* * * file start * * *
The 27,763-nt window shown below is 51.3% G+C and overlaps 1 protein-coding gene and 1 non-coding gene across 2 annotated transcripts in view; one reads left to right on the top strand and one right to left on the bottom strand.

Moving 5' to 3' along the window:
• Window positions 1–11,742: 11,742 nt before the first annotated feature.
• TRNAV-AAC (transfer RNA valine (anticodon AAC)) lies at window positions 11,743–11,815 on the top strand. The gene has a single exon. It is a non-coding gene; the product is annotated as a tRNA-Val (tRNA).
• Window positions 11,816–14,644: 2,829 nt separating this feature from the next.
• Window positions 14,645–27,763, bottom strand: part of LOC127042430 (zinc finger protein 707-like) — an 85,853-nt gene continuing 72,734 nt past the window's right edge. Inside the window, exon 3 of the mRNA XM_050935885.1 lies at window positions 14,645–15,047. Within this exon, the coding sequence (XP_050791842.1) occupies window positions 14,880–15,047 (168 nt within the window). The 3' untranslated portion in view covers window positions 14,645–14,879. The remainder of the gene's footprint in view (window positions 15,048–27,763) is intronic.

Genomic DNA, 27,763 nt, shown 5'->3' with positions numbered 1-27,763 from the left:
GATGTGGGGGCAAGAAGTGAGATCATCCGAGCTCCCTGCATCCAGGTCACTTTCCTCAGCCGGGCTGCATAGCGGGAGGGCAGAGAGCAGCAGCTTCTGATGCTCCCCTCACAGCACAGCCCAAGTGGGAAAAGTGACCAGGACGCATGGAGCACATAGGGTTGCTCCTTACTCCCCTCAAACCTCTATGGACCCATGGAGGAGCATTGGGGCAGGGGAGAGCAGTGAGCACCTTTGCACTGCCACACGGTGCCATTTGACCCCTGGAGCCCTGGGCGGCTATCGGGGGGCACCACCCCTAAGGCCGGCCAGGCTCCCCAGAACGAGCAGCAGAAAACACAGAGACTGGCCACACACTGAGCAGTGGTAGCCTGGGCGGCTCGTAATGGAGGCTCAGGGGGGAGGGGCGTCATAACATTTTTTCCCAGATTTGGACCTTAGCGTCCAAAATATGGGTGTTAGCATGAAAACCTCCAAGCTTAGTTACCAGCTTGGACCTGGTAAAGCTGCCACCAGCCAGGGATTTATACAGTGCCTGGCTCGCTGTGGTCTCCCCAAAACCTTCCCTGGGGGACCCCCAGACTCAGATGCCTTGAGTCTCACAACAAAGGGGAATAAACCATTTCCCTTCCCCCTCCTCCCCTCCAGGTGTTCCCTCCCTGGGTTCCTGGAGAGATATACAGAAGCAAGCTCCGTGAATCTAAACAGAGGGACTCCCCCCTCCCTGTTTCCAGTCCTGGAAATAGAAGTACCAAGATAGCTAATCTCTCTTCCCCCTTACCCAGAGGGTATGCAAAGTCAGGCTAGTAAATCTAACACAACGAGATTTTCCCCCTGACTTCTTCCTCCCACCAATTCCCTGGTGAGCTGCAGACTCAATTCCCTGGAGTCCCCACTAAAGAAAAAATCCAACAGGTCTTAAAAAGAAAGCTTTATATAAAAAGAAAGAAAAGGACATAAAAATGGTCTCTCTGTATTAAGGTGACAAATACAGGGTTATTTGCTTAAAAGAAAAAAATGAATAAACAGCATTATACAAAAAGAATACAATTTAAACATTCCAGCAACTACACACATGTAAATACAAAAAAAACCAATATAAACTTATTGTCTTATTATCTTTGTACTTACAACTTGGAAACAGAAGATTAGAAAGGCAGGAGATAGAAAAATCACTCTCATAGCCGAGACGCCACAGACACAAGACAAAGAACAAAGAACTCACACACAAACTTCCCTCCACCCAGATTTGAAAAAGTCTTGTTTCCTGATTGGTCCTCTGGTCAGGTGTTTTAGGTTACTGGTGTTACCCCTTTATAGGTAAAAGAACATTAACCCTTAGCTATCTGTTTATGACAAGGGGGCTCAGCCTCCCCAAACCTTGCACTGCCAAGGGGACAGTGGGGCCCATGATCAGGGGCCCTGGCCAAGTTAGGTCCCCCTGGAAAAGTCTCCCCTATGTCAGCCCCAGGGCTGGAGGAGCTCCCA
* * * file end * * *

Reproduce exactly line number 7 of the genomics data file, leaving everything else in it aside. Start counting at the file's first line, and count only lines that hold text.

Genomic DNA, 27,763 nt, shown 5'->3' with positions numbered 1-27,763 from the left: